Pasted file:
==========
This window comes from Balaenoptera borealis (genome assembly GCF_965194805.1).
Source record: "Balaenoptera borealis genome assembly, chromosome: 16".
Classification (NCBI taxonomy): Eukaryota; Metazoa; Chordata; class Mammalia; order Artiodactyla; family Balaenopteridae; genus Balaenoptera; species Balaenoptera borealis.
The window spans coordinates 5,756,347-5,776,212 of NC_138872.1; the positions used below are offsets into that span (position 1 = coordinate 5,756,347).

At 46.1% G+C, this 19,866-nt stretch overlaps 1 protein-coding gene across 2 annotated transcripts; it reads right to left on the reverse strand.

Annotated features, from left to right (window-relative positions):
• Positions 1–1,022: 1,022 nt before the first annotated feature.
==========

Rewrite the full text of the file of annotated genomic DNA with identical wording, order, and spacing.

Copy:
This window comes from Balaenoptera borealis (genome assembly GCF_965194805.1).
Source record: "Balaenoptera borealis genome assembly, chromosome: 16".
Classification (NCBI taxonomy): Eukaryota; Metazoa; Chordata; class Mammalia; order Artiodactyla; family Balaenopteridae; genus Balaenoptera; species Balaenoptera borealis.
The window spans coordinates 5,756,347-5,776,212 of NC_138872.1; the positions used below are offsets into that span (position 1 = coordinate 5,756,347).

At 46.1% G+C, this 19,866-nt stretch overlaps 1 protein-coding gene across 2 annotated transcripts; it reads right to left on the reverse strand.

Annotated features, from left to right (window-relative positions):
• Positions 1–1,022: 1,022 nt before the first annotated feature.